Today, many democratic socialists, especially in Western Europe, Australia, and New Zealand want industries to be guided jointly (together) by representatives of shareholders (people who own part of the business) as well as the workers working together in what is known as an industrial democracy because both groups want the business to do well. This would be a more direct democratic way of organizing, rather than control by central government. Trade unions and/or workers councils would represent the interests of the employees.

Many countries see socialism differently. Socialist International is an organization dedicated to the cause of promoting socialist ideals, and has ties with many socialist parties, especially Social Democratic parties.

Most non-communist people say "communism" when they mean the Marxist and Leninist ideas of Russia's Bolshevik party. Marx believed that capitalism followed the economic and political system of feudalism. He also believed that capitalism would oppress (treat unfairly) many people and that those people would eventually revolt and change to socialism. Then he thought that socialism can be another bridge, but to communism. However, many people incorrectly use the term "Communist" to refer to a socialist state. Others call this 'State Socialism,' to distinguish it from the communist goal that does not need a state or any form of government. To non-communists, the word 'socialism' is now used mostly for attempts to come close to this goal in a democratic state.


A Welshman, Robert Owen, was the first socialist. His followers began calling themselves socialists in 1841.[3] He is still regarded as a pioneer of the Co-operative Movement in Britain. He said that workers should own the companies they worked for. The workers would then share the profits among themselves. He set up a new model factory in New Lanark, Scotland.[4]

Karl Marx is the most well-known creator of the theory of socialism, and of communism. He wrote a book about capitalism, socialism, and communism, called "The Communist Manifesto". Friedrich Engels co-wrote the book, and paid for much of Marx's work and research.

Many socialist political parties were formed during the 19th century and early part of the 20th century. Left-wing political parties are mostly newer than right-wing ones.[source?]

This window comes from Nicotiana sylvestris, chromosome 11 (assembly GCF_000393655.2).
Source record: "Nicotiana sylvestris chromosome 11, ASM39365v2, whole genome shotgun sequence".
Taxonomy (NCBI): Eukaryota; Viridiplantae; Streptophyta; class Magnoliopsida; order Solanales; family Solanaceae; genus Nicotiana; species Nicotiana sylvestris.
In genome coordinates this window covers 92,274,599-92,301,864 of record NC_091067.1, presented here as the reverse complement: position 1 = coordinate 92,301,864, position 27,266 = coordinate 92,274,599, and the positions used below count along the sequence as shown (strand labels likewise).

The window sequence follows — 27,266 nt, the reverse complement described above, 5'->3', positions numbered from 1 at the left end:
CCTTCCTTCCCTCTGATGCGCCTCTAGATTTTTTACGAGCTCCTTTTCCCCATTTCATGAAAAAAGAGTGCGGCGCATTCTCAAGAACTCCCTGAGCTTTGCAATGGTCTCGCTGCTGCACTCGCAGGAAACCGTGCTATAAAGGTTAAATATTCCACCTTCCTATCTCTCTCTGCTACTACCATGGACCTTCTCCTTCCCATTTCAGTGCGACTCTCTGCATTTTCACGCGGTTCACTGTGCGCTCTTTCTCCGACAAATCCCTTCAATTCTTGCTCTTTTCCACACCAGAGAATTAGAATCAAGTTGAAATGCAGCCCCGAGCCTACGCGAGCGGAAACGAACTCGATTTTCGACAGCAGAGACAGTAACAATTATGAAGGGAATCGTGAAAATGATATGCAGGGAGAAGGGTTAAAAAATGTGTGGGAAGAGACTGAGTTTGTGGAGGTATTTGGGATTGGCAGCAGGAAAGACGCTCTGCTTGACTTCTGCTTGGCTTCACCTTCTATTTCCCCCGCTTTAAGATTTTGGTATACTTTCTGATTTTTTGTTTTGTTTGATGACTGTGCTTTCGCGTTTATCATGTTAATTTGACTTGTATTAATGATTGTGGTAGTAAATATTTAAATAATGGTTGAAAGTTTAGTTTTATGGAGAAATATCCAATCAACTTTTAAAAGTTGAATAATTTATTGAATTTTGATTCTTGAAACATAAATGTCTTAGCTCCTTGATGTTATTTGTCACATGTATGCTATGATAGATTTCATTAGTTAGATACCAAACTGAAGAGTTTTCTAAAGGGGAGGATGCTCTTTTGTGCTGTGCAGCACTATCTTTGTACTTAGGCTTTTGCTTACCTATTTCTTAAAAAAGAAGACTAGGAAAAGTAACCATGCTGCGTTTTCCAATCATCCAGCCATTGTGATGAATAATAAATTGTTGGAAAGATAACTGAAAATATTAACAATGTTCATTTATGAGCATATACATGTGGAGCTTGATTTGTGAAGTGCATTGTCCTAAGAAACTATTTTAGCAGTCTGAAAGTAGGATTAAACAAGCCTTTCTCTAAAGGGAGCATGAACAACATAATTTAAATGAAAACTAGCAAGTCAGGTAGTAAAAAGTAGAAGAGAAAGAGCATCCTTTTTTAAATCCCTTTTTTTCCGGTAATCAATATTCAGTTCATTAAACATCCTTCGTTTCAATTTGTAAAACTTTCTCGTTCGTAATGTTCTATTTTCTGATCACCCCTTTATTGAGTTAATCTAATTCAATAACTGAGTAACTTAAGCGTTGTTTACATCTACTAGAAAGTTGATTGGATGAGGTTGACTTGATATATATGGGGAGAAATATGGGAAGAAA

Socialism with Chinese Characteristics

Socialism[5] with Chinese characteristics combines the basic principles of scientific socialism with the facts of building socialistic China. Socialism is the common rule and essential feature of the practice, and Chinese characteristics are what the basic principles of socialism really represent in China. And the scientific socialism theory is raised by Deng Xiaoping, the chief designer of opening up and economic reform in China.

1. For the economic aspect, China insists on the economy with different types of ownership basic system of market economy with the public ownership in the leading role.

2. For its political aspect, China sticks to a system of the People's Congress, a system of multiparty cooperation and political consultation, and a system of regional ethnic autonomy.

3. For its cultural aspect, China keeps its socialist value system at the core of social trends, while respecting differences and expanding common grounds.

Related pages


  1. Durlauf, Steven N.; E. Blume, Lawrence. "socialism". DICTIONARY OF ECONOMICS. Palgrave Macmillan 2013.
  2. Peter Lamb, J. C. Docherty. Historical dictionary of socialism. Lanham, Maryland, UK; Oxford, England, UK: Scarecrow Press, Inc, 2006. p. 1.
  3. Gale (2001). "Socialism" . World of Sociology. Retrieved 15 June 2011.
  4. "Socialism". Encyclopedia of World Trade From Ancient Times to the Present. 2005. Retrieved 15 June 2011.
  5. Chi, Liu. "socialism with Chinese Characteristics". CRIENGLISH.